Chris Lamie started teaching the Oceanography merit badge at the Merit Badge University at Harvard University when he was a Harvard sophomore. More than 15 years later, he’s still at it, teaching the popular badge to dozens of Scouts each year. Scouting caught up with him to find out what he has learned along the way.
Oceans and Deserts
Despite the merit badge’s name, Lamie says Scouts don’t have to visit an ocean to complete it. Only a few subrequirements involve trips to the water, and those are all found in requirements 7 and 8, which are “do one of the following” requirements. In other words, land-based choices are available.
Lamie does take his Scouts to the Charles River (more on that later), but field trips aren’t essential.
“I’m pretty sure you could be in the middle of the desert,” he says.
That said, he does think living near the ocean is helpful.
“Even if you don’t visit the ocean for the badge, people have life experiences they can relate to, like watching a house erode off a cliff into the ocean on the news, visiting the ocean during a storm or feeling the way the weather is at the beach,” he says.
Making it Real
The badge’s nine requirements are packed with terms like “tidal bore” and “abyssal plain.”
To make sure Scouts do more than regurgitate definitions, Lamie has come up with fun ways to bring the words to life. For example, to demonstrate the relationship between salinity and density, he has Scouts make their own salt water and try to get a hard-boiled egg to float.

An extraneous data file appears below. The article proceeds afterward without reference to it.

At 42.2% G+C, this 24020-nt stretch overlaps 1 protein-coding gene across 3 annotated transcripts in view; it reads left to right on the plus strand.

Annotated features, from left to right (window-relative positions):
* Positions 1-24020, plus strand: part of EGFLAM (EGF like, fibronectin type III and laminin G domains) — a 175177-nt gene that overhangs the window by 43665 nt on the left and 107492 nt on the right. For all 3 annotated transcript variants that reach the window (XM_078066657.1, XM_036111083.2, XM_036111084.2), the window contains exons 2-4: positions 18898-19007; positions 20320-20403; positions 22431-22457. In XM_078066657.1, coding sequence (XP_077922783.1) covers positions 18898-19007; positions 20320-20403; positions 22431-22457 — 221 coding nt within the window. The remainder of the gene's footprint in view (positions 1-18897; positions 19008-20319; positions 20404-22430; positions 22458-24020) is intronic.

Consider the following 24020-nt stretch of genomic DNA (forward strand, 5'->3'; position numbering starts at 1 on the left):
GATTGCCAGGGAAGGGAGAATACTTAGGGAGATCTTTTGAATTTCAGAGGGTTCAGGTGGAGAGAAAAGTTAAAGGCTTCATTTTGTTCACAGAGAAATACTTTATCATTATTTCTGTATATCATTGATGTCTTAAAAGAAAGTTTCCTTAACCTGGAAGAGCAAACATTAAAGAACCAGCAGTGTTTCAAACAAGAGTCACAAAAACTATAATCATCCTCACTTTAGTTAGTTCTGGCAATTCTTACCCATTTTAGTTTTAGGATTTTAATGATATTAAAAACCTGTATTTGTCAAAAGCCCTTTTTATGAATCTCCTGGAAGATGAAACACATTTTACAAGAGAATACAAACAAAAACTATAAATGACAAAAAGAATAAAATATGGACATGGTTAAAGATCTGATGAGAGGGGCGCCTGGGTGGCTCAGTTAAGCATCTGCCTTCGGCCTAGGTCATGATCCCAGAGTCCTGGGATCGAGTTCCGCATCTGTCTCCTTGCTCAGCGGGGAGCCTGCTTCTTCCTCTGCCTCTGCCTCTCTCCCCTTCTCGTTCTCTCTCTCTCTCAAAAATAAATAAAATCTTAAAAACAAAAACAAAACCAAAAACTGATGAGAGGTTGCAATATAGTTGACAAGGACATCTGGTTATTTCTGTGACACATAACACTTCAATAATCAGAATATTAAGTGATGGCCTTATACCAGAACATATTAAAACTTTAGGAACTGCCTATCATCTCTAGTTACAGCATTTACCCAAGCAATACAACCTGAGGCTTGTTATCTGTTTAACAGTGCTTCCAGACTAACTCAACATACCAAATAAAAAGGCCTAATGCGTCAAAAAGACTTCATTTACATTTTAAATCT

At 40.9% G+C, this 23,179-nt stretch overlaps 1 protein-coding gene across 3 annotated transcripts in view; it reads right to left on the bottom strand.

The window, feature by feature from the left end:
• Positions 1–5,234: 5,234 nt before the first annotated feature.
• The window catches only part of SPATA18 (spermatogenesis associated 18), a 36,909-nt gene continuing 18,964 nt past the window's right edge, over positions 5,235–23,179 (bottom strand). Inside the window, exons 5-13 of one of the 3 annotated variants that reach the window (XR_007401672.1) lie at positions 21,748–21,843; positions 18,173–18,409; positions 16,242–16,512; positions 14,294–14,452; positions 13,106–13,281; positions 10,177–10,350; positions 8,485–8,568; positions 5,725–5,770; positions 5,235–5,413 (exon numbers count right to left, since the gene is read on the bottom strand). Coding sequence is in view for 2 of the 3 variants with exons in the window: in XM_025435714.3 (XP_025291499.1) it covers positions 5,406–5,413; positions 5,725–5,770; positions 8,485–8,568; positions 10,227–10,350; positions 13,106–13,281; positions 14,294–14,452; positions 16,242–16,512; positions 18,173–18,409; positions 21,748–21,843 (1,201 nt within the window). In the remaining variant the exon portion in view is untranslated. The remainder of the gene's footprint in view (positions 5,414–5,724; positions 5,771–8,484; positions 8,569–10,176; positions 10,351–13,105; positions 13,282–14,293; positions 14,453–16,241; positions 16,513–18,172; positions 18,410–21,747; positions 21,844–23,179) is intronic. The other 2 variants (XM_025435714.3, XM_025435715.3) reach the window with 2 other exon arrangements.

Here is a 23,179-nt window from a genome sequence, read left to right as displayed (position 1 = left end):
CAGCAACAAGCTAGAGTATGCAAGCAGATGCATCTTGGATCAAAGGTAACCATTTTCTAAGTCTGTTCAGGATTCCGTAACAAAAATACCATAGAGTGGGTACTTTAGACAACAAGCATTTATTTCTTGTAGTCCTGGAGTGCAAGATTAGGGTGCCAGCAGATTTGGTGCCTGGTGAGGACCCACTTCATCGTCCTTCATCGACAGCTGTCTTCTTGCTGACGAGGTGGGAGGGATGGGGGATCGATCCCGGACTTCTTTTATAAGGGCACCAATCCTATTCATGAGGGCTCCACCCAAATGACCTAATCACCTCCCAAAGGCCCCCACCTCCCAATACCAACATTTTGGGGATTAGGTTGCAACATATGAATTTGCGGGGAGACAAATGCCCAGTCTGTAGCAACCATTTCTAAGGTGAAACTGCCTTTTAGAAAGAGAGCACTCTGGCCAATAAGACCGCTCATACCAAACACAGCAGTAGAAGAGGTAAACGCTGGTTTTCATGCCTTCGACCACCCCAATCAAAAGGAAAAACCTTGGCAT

Even more fun is the game he uses to demonstrate plate tectonics, the phenomenon that creates mountains, underwater features and earthquakes. The only equipment required: one Double Stuf Oreo cookie per Scout.
“They snap the top layer in half, then push the two pieces together, pull them apart or drive them alongside each other,” he says. “The filling is the magma.”
On the Road
One of Lamie’s trademark moments is a field trip to the Charles River, which runs by Harvard. Once there, Scouts use simple homemade plankton nets made of nylon hose and plastic cups — the instructions are in the merit badge pamphlet — to collect plankton.
“Microscopic plankton and bigger things like bits of leaves and so on tend to get stuck inside,” he says. “The longer you tow it through the water, the more those things get concentrated in the cup down at the toe.”
Because the merit badge university occurs in the spring, Lamie’s Scouts often come up empty, at least where plankton are concerned, so he has pre-prepared slides in the lab that Scouts can study under a microscope.
“It’s a chance for them to get familiar with some tools and techniques they might end up using in school,” he says.
Although he gets positive feedback on his classes, Lamie is never satisfied.
“I’m always trying to find new ways to teach this,” he says. “That’s something I’d recommend to anybody: Keep tweaking it to find the most effective ways to help the Scouts learn.”
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